The Fries Award, first given in 1967, was named in honor of Charles Carpenter Fries, a University of Michigan Professor and an early president of MCTE. Recipients of this award have served their local communities, have provided significant service on state and/or national levels, and in general have demonstrated outstanding leadership in the field of education. Troy more than fits the bill. Congratulations, Troy! We are all so proud of you!

Of the many times in my life that words have escaped me, I wish that they would not have at the moment Rita honored me with the award.  Along with Janet’s kind letter about my work, this award means a great deal to me since it came from my peers. I thank all of you – my colleagues and friends from MCTE, MCEE, RCWP, and NWPM – for nominating me, and should have taken a moment to express my appreciation while standing there at the podium.

Moreover, as you all know, the one person that I wish could have been there to share it with me, my wife, Heather, deserved to be mentioned, too, as she supported me through my many years in the classroom and graduate school. She made much of what I was able to accomplish possible through her love and encouragement, and I feel that this award honors her memory, too.

Although the moment has passed to make these words public in front of the gathered membership of MCTE, I hope that my appreciation comes through as much by posting my sentiments here on my blog as it should have in person.

Thank you.

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A note from Jermaine Lievendag of

We have launched a website called is a website that allows visitors to view, create and compare timelines. These timelines can be illustrated with pictures, text, YouTube movies and MP3. On our website, you will find timelines about music, movies, history, politics, art et cetera. As the website is very educational, so our site is very popular among teachers and students.

Next to this portal, we offer our software as a service to companies and institutions. Our timeline application can be fully integrated in the website of that company or institution, showing its own content via the TimeRime software. Educational publishers use this software as part of their history learning methods. As a result students are using in the classroom very frequently.

If you want more information about the website or about us, please contact us at:

This appears to be a highly interactive way to make a timeline. As some of the students in my ENG 460 class consider ways that they can represent their projects through timelines, I think that TimeRime could be one way for them to develop multimedia representations of their work. I am not sure if users can collaborate on timelines, but if anyone gives it a try, please let me know.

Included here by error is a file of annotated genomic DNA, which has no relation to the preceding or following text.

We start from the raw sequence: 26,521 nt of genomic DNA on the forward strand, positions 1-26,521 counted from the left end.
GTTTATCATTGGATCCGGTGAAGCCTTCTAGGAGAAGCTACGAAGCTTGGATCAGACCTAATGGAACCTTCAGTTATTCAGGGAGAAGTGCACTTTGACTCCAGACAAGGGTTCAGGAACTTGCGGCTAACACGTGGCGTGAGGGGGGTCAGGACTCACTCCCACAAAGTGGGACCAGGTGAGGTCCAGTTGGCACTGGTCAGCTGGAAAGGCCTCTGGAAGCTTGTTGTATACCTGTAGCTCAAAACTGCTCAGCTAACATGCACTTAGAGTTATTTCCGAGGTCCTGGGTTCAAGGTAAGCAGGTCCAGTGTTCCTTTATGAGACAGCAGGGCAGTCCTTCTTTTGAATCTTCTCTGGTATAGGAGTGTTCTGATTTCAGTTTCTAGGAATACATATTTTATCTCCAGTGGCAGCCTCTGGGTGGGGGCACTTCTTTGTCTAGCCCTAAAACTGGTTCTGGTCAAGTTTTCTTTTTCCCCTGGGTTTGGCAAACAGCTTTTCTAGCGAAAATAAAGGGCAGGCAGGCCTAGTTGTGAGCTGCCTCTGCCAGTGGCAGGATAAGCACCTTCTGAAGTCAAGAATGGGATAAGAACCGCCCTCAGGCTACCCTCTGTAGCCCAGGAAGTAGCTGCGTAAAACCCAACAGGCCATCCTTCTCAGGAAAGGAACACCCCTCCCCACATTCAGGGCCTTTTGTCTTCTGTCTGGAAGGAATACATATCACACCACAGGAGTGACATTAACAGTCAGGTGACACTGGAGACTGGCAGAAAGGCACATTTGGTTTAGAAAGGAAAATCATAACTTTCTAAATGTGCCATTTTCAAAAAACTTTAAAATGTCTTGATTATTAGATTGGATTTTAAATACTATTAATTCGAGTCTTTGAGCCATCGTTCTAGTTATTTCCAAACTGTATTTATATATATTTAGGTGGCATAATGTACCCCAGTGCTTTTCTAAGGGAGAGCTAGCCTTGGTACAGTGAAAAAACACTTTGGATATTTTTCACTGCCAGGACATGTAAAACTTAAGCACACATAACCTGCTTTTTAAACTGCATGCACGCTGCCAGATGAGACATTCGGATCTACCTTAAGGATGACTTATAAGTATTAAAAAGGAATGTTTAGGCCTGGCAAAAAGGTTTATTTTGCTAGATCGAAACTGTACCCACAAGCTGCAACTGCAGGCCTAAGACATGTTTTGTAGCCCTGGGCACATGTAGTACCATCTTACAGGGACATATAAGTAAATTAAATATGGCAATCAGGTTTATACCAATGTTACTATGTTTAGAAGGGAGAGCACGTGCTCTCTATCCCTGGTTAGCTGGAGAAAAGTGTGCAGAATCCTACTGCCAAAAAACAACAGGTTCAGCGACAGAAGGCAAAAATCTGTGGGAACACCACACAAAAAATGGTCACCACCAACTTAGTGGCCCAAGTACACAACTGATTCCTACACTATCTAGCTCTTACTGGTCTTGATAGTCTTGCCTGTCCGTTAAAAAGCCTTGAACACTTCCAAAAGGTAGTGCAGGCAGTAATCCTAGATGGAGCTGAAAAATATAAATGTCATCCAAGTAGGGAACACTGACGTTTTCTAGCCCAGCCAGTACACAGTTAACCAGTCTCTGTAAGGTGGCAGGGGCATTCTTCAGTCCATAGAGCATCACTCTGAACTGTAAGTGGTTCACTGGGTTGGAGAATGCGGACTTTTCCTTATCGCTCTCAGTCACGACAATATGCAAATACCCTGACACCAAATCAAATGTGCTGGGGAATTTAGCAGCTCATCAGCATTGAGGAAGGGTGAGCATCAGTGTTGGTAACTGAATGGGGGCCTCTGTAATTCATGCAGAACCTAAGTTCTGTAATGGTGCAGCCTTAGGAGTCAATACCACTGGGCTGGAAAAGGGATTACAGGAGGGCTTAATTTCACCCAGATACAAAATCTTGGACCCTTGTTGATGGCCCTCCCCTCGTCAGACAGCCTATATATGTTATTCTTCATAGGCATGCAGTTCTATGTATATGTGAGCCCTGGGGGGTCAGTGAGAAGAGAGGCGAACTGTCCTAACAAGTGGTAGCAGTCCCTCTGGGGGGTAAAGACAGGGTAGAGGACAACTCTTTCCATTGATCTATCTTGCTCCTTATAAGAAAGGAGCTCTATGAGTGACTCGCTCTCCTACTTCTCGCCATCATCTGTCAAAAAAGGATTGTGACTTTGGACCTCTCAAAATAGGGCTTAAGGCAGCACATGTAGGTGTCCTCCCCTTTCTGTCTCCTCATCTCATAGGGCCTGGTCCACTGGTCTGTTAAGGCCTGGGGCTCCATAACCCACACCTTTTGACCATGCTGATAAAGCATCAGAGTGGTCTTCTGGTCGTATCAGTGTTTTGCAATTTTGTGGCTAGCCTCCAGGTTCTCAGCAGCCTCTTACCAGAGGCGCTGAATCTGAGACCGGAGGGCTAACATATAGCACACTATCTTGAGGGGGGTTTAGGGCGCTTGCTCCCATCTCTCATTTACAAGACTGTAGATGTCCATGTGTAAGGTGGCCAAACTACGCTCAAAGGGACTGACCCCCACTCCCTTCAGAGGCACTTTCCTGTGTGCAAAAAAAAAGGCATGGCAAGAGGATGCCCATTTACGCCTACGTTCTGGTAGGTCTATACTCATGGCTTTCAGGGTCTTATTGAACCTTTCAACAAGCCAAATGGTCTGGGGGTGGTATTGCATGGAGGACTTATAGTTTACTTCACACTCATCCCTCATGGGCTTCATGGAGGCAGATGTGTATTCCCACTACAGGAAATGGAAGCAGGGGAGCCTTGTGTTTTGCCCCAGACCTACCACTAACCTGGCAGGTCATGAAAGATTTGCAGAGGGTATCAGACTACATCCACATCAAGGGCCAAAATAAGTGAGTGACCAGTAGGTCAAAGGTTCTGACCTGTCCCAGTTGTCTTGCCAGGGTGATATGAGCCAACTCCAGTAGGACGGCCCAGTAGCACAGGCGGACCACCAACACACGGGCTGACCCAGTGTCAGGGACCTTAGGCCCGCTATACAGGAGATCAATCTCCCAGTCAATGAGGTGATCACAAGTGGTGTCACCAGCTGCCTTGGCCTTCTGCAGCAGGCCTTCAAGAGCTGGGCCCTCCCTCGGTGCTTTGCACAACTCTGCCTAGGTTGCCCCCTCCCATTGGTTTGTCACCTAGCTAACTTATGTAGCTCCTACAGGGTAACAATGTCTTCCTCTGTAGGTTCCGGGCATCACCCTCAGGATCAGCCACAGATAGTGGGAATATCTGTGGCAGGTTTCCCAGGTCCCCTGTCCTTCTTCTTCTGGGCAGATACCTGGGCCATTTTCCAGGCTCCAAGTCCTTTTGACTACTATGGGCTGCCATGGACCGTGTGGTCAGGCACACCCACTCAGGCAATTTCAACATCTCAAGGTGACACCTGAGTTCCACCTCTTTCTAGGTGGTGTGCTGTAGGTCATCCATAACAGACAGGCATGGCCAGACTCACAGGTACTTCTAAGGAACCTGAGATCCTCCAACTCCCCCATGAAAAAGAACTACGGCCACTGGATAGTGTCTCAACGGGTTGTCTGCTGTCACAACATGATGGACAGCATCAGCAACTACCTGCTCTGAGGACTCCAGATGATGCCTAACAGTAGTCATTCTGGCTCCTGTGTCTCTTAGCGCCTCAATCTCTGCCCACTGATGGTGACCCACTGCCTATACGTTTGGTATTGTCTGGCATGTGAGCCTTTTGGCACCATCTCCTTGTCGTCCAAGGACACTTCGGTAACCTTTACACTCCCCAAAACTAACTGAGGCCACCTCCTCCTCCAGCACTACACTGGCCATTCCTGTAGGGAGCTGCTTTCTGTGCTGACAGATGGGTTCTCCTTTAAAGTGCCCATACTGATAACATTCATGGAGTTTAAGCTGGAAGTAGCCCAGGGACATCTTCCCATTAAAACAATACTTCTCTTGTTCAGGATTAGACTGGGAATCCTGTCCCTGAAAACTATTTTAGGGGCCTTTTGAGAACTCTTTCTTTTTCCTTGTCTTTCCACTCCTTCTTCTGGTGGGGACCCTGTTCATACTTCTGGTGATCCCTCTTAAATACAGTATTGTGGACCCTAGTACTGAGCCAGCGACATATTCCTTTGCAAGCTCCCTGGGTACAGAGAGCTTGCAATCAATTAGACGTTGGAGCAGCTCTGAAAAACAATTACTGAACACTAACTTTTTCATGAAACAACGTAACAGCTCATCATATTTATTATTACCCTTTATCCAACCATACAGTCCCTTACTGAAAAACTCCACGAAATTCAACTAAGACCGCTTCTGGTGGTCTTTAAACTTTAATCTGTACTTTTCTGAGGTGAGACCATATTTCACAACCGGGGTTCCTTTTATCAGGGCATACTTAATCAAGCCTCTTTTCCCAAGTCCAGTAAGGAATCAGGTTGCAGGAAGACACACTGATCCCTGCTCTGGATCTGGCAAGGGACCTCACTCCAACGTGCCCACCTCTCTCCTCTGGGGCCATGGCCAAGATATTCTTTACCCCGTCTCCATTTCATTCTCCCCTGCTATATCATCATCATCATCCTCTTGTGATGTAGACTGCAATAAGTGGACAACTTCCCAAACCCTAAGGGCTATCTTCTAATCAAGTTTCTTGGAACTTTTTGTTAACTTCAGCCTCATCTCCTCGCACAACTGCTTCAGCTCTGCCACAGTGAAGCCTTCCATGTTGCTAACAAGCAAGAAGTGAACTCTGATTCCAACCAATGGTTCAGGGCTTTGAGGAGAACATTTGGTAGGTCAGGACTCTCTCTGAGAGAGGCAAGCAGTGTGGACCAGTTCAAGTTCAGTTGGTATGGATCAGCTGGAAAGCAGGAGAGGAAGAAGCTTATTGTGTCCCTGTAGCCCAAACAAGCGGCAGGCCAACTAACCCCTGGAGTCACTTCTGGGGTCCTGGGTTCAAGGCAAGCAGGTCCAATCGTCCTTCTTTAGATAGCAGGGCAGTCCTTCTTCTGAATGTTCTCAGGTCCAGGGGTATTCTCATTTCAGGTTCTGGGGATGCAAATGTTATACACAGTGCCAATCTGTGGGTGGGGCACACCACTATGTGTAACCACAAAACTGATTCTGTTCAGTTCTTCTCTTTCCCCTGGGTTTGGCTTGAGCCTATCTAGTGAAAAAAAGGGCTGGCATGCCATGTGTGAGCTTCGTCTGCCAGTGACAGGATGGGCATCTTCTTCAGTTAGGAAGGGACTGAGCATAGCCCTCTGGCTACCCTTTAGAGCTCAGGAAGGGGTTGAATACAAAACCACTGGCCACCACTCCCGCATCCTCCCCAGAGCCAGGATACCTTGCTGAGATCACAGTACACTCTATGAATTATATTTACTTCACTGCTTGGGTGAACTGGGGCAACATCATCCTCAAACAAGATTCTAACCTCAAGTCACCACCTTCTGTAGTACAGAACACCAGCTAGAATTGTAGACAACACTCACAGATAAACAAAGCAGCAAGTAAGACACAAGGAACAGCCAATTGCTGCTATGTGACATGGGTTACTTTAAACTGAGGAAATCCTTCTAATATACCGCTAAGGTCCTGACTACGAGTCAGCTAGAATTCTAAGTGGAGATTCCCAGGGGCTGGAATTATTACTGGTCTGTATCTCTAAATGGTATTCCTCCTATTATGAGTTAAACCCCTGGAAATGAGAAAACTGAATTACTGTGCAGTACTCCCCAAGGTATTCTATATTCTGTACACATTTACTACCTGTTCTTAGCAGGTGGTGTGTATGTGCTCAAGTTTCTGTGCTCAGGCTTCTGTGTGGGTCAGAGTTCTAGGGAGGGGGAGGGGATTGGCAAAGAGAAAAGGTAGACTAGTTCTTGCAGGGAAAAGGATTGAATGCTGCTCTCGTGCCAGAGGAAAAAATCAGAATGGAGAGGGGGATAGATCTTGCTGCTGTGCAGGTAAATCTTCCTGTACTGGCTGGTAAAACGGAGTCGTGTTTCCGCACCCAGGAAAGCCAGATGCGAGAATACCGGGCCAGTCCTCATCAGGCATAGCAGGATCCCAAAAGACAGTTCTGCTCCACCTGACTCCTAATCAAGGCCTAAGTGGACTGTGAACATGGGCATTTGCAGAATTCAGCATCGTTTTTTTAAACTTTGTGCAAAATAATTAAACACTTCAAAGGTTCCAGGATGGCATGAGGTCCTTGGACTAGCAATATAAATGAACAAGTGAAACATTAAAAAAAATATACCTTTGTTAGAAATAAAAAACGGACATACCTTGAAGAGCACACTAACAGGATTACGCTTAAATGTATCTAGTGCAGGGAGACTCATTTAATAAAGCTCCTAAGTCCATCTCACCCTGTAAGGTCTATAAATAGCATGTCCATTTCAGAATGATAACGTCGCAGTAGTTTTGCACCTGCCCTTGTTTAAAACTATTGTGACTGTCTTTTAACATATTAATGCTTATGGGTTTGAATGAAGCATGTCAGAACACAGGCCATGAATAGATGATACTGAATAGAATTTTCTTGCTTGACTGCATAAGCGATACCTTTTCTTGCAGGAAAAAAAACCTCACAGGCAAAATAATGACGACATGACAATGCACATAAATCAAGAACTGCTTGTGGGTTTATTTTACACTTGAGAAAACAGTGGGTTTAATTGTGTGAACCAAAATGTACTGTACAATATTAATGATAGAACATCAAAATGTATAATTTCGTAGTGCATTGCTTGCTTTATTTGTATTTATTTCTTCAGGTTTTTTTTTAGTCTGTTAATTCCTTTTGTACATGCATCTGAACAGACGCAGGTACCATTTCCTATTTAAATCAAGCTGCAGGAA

Correction on 10/8/08: Jermaine let me know that, yes, you can invite collaborators to your timeline. Very cool!

Notes from 7 Revolutions Webcast

Notes from Seven Revolutions Webcast

by Erik Peterson, Senior Vice President, Center for Strategic and International Studies

  • Intro
    • Saint Exupery – “… your task is not to foresee the
      future, but rather to enable it.”
    • Inverse correlation between leadership responsibilities
      and the capacity to plan and lead strategically
    • William Gibson – “The future is here; it’s just not
      widely distributed.”

      • Our capacity to look at short and long range trends is
        better than it has ever been
  • What will the world look like in the year 2025?
    • What are the challenges facing humanity?
    • To what extent will we be able to deal with the
      organizational situations in front of us?
    • What are the precursors of a better world?
    • To what extent are we vulnerable more even now?
  • Seven Revolutions
    • Population
    • Strategic Resource Management
    • Technological Innovation and Diffusions
    • Information and knowledge creation/distribution
    • Economics
    • Conflict
    • Governance
  • Overarching Comments
    • Darwin – “It is not the strongest species that survive,
      nor the most intelligent… but the ones most responsive to change.”
    • Einstein – “No problem can be solved from the same
      consciousness that created it.”
    • Need to think about a new paradigm
  • 1. Population
    • Where we have been: from 150 million to 6 billion people
      in 1999

      • We are growing at a rate of millions every year: 2.4
        people per second
      • Now at about 6.7 billion people
      • 8.0 billion in 2025, 9.2 by 2050
    • Global population growth in an absolute sense has been
      going up, but the rate of growth as slowed significantly

      • We can anticipate a stabilization of 9-10 billion
        people at the end of the century
      • But… the highest growth will be in the poorest
      • Soviet Union, for instance, has de-population; China,
        in 2005, has a contracting population
    • Population expansion and contraction
      • Most populous countries in 1950 had six well developed
        economies; by 2050, only the US will be in the top ten
      • 15% of population is migrants in 50+ countries
      • Developed world could contract
      • Tensions in population with immigration, for instance
        in France
    • Global aging
      • More older people on our planet than younger ones in